The Kern County Fire Chief said we're in for a rough summer, and it's in part, because of bovine.
With the past four years of drought, cattle ranchers have been slashing their numbers and moving their cows to other areas, with better grass.
"Before the drought I was running about 350 mother cows. Now I'm running a little more than 200... about a third decrease," Cattle Rancher and Second Vice President of the California Cattleman's Association Jack Lavers said.
Lavers said fellow ranchers are shipping cows to Nevada, Oregon and all the way to Montana. This lack of cows locally, allows the hilly areas to grow tall grass.
"I mean we can see grass anywhere from knee high, a couple feet, to when it's being grazed properly we're going to see ankle depth," Lavers said.
That means the difference between a hot burning, difficult to contain fire and one that firefighters can get control of quickly.
"When we cut the fire breaks with our hand crews, they're going to have to make wider fuel breaks because the fuel is taller, so it generates more heat, more fire," Fire Chief Brian Marshall said.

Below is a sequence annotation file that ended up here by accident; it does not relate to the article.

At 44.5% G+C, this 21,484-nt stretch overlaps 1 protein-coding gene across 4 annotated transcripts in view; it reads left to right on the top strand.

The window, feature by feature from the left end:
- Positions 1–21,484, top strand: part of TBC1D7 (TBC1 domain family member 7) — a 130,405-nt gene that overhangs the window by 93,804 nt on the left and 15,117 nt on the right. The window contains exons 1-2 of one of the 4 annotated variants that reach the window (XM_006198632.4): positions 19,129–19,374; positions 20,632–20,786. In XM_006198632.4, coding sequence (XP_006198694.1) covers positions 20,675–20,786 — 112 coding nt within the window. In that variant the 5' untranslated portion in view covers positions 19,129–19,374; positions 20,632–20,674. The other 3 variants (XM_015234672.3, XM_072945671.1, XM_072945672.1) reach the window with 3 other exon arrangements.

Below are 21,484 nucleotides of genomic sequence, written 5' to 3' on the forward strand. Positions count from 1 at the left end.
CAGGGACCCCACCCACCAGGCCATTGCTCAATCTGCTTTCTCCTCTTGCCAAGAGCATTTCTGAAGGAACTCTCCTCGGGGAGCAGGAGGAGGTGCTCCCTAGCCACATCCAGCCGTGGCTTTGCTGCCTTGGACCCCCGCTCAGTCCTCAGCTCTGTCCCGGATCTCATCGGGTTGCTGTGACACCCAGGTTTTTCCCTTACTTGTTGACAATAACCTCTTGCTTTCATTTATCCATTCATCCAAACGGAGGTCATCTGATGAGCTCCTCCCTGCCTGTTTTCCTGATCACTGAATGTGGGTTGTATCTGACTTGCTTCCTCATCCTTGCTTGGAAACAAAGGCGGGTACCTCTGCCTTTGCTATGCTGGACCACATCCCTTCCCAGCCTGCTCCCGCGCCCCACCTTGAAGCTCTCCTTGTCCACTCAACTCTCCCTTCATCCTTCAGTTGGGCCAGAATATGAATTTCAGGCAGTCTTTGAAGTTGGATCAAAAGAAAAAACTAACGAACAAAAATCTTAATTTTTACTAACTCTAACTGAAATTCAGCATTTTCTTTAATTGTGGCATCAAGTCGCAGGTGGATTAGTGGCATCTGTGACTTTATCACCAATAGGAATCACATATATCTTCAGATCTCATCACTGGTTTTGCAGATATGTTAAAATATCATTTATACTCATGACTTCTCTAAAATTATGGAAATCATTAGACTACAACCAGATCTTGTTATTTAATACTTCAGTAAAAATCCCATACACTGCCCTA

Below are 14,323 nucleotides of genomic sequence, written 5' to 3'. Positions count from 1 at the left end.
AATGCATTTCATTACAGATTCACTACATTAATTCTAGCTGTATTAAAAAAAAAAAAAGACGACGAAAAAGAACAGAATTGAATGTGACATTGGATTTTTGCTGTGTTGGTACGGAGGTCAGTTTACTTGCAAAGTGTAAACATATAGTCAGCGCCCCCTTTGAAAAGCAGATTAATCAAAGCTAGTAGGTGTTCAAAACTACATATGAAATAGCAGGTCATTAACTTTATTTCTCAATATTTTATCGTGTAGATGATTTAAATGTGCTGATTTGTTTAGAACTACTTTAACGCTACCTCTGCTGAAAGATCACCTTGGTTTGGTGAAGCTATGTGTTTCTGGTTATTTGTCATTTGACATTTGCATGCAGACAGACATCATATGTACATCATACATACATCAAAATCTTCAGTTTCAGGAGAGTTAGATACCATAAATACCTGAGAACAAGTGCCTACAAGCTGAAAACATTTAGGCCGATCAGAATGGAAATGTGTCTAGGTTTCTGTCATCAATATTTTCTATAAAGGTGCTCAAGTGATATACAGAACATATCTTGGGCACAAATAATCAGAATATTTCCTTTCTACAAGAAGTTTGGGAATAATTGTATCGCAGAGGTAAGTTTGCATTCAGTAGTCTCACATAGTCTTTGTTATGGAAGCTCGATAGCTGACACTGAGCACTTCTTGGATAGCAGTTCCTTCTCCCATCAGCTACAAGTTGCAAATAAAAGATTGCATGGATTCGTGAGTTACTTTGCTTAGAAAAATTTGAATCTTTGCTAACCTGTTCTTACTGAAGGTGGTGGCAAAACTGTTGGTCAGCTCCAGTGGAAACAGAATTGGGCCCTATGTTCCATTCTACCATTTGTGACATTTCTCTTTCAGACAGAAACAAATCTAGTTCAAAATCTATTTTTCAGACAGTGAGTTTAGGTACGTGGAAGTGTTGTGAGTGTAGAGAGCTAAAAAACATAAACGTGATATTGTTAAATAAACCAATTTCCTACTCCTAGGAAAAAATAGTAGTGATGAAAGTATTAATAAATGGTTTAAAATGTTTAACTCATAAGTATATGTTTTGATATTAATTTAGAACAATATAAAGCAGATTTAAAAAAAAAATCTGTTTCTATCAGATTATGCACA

Marshall continued, saying that takes longer to do which means a fire will burn longer. This takes more resources, like man power and water, which means more money.
As a preventative measure, Kern County fire crews go out, "with our bulldozers, our graters, our plows, and we put in fire breaks along the highways in the wild land areas. That way if hot exhaust or a cigarette is thrown out of a window, if we do get a wild land fire, we already have a break in that will stop the fire [from spreading]" Marshall said.
Marshall said the recent rain in the mountains, while good for the parched region, caused that grass to grow even more and is now a fire danger.